Last week we indulged our neurosis and examined potential ways our gardens could kill us
. This week we’ll crank up the crazy to 11 and look at successful strategies for returning the favor. Not that you’d ever do it, right? It’s just research...
The number one cause of potted plant death, excessive watering is a great way to kill your garden because its symptoms
, namely wilting/yellowing of leaves and stems, could easily be confused with under-watering. Built-in defense.
2.) Parch it.
Summer often brings drought-like conditions -- no one would blame you if your plants succumbed to the natural lack of water. Perhaps your soil is a little too well-drained? But be forewarned, this is a drawn out death.
3.) Introduce slugs.
Sometimes you’ve got to get primordial. Slugs will eat almost anything in your garden, come out at night and reproduce in a frightening way. As the Oregon State University website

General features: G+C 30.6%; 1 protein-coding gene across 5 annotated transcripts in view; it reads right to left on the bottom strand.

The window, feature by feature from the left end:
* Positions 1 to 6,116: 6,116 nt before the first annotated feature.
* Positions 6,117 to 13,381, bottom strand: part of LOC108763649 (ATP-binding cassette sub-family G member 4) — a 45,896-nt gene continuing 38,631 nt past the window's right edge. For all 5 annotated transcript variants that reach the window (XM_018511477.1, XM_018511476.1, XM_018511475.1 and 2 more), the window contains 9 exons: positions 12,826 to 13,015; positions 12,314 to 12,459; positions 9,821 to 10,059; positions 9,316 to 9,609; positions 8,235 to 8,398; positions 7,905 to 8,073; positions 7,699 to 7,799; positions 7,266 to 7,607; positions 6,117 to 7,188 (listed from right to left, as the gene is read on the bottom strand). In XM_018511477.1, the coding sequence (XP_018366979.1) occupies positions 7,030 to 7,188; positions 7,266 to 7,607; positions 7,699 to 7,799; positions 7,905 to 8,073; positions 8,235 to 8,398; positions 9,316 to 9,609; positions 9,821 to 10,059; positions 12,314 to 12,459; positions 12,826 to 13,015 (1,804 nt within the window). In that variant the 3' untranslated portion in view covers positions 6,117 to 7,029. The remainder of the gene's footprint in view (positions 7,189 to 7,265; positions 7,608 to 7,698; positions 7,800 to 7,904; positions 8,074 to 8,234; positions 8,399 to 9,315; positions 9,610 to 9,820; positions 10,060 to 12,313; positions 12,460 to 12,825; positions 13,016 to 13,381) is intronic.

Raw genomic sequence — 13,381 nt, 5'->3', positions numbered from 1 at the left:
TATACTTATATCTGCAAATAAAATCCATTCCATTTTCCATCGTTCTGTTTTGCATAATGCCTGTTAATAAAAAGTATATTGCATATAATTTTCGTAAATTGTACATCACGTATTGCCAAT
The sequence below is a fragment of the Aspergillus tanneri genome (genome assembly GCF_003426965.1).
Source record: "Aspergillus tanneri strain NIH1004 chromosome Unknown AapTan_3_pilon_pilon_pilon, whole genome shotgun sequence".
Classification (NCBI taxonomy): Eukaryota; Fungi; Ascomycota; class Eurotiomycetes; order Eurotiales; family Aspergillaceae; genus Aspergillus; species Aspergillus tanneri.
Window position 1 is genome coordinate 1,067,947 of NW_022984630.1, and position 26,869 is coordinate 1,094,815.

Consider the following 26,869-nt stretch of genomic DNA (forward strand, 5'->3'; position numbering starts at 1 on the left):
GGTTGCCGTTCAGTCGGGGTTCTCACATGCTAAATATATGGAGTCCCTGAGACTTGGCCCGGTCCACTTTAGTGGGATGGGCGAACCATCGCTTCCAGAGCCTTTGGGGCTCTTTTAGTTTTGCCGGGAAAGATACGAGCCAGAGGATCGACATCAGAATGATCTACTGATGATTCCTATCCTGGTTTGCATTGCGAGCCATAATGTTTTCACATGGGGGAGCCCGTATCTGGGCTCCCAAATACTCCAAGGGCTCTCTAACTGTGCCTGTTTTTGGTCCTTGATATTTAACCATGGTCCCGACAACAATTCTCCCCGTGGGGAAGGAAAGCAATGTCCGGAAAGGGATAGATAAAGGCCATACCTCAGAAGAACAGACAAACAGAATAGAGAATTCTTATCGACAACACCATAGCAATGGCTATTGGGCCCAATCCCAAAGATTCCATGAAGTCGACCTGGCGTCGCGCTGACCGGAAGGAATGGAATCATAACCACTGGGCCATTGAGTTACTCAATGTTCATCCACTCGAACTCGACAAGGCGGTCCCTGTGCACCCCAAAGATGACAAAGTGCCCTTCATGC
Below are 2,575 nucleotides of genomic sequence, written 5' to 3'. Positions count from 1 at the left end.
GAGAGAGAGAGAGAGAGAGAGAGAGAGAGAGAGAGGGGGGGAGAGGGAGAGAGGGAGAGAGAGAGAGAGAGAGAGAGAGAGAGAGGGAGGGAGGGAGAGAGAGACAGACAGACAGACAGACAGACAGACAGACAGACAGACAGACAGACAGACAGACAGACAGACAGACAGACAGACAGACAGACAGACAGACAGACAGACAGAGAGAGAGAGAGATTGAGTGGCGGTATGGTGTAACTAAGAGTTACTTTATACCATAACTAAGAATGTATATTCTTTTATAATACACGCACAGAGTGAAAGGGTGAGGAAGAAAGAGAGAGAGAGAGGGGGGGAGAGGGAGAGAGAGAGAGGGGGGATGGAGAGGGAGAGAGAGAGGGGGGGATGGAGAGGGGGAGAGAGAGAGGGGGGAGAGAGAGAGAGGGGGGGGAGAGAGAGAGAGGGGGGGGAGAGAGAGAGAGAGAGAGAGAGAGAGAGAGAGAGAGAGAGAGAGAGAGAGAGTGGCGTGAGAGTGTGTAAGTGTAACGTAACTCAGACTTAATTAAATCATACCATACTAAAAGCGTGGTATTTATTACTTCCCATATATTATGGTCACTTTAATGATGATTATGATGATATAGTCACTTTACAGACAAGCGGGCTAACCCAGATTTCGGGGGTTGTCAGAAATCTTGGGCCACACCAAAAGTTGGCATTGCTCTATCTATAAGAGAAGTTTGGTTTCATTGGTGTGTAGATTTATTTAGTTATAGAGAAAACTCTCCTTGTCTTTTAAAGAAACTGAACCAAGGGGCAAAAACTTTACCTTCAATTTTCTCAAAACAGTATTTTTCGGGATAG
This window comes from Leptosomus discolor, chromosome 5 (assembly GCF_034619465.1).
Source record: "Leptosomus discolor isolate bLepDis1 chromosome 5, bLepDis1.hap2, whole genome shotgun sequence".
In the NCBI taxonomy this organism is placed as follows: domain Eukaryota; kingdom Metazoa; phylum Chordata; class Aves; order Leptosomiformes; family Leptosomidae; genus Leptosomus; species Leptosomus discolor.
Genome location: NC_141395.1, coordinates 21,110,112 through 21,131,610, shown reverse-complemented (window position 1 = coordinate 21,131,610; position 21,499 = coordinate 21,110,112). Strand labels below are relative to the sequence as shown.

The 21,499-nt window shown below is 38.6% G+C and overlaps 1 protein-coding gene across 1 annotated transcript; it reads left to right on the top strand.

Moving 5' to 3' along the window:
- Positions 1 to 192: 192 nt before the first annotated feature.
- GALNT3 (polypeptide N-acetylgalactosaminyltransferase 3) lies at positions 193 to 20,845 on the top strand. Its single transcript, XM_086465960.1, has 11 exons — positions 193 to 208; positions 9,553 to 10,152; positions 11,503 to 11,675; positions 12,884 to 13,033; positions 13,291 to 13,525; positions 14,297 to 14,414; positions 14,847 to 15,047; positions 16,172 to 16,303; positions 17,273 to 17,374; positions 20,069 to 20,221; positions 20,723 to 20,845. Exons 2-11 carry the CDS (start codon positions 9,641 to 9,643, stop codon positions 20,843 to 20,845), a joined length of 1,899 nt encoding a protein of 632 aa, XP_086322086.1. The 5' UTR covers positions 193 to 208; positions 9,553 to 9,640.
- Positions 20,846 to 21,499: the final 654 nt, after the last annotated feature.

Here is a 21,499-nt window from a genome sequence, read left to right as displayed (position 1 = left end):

put it, they are “basically a stomach on one large foot.” Sounds like a slimy super villain.
4.) Plant under a black walnut tree.
Black walnut trees contain jugalone
, a chemical that is allelopathic (a phenomenon where a chemical harms or otherwise influences other species in the area). Look the other way as your plants struggle to get proper nutrients. If your garden seems resistant to discreet poisoning, chuck walnuts in its general direction.
5.) Ignore powdery mildew.
Though rarely fatal to plants on its own, this fungi will block photosynthesis if left unattended, weakening the plant. Add fertilizer after an infection -- your efforts will be seen as proactive when really you’re giving the mildew young plants to prey upon. Succulent tissue, yum! Sicko.